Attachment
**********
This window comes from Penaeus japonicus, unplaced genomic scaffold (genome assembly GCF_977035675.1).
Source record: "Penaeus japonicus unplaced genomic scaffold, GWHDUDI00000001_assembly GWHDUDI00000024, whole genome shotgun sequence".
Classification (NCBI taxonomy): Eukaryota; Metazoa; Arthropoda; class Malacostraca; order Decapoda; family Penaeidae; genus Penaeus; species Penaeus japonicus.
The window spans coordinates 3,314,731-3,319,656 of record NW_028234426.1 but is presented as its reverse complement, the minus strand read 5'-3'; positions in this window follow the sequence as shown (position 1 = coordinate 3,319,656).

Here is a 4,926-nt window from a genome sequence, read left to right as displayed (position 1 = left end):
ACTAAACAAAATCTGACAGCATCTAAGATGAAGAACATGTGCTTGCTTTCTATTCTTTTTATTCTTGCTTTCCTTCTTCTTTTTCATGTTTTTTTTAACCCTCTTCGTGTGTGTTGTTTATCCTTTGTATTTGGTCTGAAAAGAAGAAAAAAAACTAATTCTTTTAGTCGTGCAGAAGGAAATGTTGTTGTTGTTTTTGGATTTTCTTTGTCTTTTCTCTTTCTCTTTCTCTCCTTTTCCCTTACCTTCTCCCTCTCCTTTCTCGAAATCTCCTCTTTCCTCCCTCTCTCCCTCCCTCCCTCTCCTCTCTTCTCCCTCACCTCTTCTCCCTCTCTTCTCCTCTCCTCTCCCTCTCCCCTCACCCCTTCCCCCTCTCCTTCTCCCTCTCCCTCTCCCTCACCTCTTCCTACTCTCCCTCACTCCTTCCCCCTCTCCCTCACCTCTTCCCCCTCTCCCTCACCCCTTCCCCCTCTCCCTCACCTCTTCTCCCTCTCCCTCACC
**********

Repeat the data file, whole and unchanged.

This window comes from Penaeus japonicus, unplaced genomic scaffold (genome assembly GCF_977035675.1).
Source record: "Penaeus japonicus unplaced genomic scaffold, GWHDUDI00000001_assembly GWHDUDI00000024, whole genome shotgun sequence".
Classification (NCBI taxonomy): Eukaryota; Metazoa; Arthropoda; class Malacostraca; order Decapoda; family Penaeidae; genus Penaeus; species Penaeus japonicus.
The window spans coordinates 3,314,731-3,319,656 of record NW_028234426.1 but is presented as its reverse complement, the minus strand read 5'-3'; positions in this window follow the sequence as shown (position 1 = coordinate 3,319,656).

Here is a 4,926-nt window from a genome sequence, read left to right as displayed (position 1 = left end):
ACTAAACAAAATCTGACAGCATCTAAGATGAAGAACATGTGCTTGCTTTCTATTCTTTTTATTCTTGCTTTCCTTCTTCTTTTTCATGTTTTTTTTAACCCTCTTCGTGTGTGTTGTTTATCCTTTGTATTTGGTCTGAAAAGAAGAAAAAAAACTAATTCTTTTAGTCGTGCAGAAGGAAATGTTGTTGTTGTTTTTGGATTTTCTTTGTCTTTTCTCTTTCTCTTTCTCTCCTTTTCCCTTACCTTCTCCCTCTCCTTTCTCGAAATCTCCTCTTTCCTCCCTCTCTCCCTCCCTCCCTCTCCTCTCTTCTCCCTCACCTCTTCTCCCTCTCTTCTCCTCTCCTCTCCCTCTCCCCTCACCCCTTCCCCCTCTCCTTCTCCCTCTCCCTCTCCCTCACCTCTTCCTACTCTCCCTCACTCCTTCCCCCTCTCCCTCACCTCTTCCCCCTCTCCCTCACCCCTTCCCCCTCTCCCTCACCTCTTCTCCCTCTCCCTCACC